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Old Chos on and the Culture of the Mandolin-shaped Bronze Dagger

No.12, 2005.6, 5-30 (26 pages)
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Abstract
The Samguk yusa (Memorabilia of the Three Kingdoms) recorded that the history of the Old Choson began as the Tan’gun Choson and was succeeded by the Kija (Jizi) Choson. It quoted the Chinese historical document of the Weishu and mentioned specifically the capital and dates of Tan’gun. These records are very important and credible, but there are still some tendencies to discredit them because of confusion with the records of the Kogi (Old Records). The Weishu, probably compiled around the 3rd century CE, stated that Tan’gun established Asadal as his capital two thousand years before, and we can date the Tan’gun Choson perhaps to the 17th century BCE. This was the time when a new leader recorded in Korean historical documents first appeared.
As Kija did not go east to Korea, today the history of the Kija Choson has been negated. I label the period of Kija Choson as the Yemaek Choson because that was the time when the Yemaek people, a branch of Korean nation, were active. Thus, while the term “Old Choson” may still be employed to refer to the entire ancient period, it can not properlyrepresent specific historical stage. It is more appropriate to state explicitly “Tan’gun” and “Tan’gun Choson.” If we use the term “Old Choson” while denying the existence of the Kija Choson, it will merely shorten the history of the Old Choson and create more confusion.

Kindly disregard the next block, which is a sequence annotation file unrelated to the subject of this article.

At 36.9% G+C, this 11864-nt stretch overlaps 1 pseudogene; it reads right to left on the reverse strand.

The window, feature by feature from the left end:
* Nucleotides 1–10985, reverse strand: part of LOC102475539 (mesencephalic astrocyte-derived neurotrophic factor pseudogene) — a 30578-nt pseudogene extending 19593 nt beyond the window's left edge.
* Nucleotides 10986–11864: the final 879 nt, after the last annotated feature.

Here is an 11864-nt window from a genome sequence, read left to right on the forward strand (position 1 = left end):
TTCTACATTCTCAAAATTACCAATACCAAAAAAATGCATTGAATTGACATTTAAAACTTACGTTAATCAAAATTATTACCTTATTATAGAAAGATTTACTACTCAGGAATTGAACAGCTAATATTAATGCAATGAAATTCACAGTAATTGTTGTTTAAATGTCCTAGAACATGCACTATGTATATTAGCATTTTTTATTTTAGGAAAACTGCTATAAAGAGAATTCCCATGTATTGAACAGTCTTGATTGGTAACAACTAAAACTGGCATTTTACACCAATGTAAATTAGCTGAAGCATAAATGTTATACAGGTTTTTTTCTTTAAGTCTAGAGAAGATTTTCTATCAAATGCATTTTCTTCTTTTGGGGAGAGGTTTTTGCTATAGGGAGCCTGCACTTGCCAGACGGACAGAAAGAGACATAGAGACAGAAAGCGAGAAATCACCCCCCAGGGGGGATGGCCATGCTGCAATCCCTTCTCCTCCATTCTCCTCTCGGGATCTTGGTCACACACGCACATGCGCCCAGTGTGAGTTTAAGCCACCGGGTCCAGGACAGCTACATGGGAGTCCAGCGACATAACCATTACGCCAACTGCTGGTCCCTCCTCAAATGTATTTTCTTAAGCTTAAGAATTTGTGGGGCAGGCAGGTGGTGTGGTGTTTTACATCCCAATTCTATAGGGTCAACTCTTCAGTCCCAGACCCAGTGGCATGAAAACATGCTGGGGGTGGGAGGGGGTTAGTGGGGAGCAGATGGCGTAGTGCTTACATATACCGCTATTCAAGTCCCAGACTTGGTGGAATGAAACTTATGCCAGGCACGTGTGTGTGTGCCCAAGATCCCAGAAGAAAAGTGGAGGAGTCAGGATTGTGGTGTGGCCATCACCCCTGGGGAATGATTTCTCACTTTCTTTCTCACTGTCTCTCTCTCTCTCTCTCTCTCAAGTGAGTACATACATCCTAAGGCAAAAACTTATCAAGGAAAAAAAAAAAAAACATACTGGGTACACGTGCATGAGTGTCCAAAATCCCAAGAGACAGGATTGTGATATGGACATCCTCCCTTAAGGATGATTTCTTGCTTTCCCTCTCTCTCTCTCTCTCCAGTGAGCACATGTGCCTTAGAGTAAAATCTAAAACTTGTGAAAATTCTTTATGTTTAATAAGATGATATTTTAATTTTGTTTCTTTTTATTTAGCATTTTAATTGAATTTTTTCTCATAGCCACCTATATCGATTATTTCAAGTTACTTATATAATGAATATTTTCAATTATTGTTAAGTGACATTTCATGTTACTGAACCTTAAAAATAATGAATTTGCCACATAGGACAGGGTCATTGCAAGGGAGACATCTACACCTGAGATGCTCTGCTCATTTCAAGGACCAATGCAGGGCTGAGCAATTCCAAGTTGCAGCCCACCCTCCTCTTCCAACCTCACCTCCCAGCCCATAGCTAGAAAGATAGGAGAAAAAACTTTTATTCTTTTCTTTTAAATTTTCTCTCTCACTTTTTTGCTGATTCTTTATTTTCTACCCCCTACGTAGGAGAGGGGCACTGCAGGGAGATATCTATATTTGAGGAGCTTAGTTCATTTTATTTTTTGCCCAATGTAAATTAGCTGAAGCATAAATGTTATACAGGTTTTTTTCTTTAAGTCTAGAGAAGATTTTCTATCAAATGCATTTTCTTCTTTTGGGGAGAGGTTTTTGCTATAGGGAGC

The Mandolin-shaped Bronze Dagger has been considered as the representative relicof the culture of the Old Choson. This relic has been found in the area stretching from the Inner Mongolia to the southern shores of the Korean Peninsula and the date goes back to the 10th century BCE. However, as scholars have made too close a connection between the cultures of the Old Choson and the Mandolin-shaped Bronze Dagger, some have come to asserta mistaken notion that the history of the Old Choson began around the 10th century BCE. The culture of the Mandolin-shaped Bronze Dagger represents the culture of the Yemaek Choson. Since Tan’gun Choson predates the Yemaek Choson, we need to search for other relics that can show the cultural stages of the Tan’gun Choson. Thus, it is preferable to use the terms “Tan’gun Choson” and “Yemaek Choson” instead of an ambiguous expression of the “Old Choson.” The culture of the Mandolin-shaped Bronze Dagger can represent the cultural stage only if we can place it in the proper historical stage.

TOC
서언

Ⅰ. 『三國遺事』의 檀君기사와 年代 문제

Ⅱ. 琵琶形銅劍의 문제

여언

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